The President renewed the commitment of the US to remain the global leader in the fight against HIV and AIDS. The new law reaffirms our commitment to give up to $5bn to the Global Fund over the next three years, matching $1 for every $2 pledged by other donors.

“We will stand with you every step of this journey until we reach the day that we know is possible, when all men and women can protect themselves from infection; a day when all people with HIV have access to the treatments that extend their lives; the day when there are no babies being born with HIV or AIDS, and when we achieve, at long last, what was once hard to imagine – and that’s an AIDS-free generation,” said the President.

PEPFAR in South Africa

As one of the countries most affected by HIV/AIDS, South Africa receives more PEPFAR resources than any other nation. To date, PEPFAR has invested over $4.2bn in prevention, treatment, and care for those with HIV and AIDS and, increasingly, to help strengthen the country’s health system.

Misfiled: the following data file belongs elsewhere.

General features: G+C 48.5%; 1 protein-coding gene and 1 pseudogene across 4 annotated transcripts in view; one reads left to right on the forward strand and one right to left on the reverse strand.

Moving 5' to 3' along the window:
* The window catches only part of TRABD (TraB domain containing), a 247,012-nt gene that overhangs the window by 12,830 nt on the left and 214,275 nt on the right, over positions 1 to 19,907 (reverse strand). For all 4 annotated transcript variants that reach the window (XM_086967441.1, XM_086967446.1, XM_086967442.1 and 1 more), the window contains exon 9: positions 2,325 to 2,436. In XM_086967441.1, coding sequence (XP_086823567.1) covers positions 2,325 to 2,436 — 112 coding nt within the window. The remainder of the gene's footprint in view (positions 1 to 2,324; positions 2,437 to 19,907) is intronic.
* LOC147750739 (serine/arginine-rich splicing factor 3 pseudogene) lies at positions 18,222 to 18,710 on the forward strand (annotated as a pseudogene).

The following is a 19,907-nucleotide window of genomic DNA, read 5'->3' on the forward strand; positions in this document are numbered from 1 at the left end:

In 2013, the PEPFAR program’s co-investment and partnership with the South African government and implementing partners has led to the following achievements:

· 2.4m HIV-positive individuals on antiretroviral treatment

· 6,617,000 individuals received HIV counselling and testing

· 294,900 men received medical male circumcision

· 177,000 orphans and vulnerable orphans and children were reached with care

Over the next five years, the US government will continue to provide comprehensive technical assistance for HIV/AIDS care and treatment services while also implementing targeted prevention programs, driving health systems innovation, supporting programmes for orphans and vulnerable children and building country capacity in data-driven decision making, laboratory diagnostics, human resource development and training, supply chain management and other areas critical to strengthen the national health system.

Subscribe to the Africa Research Bulletin today

%d bloggers like this: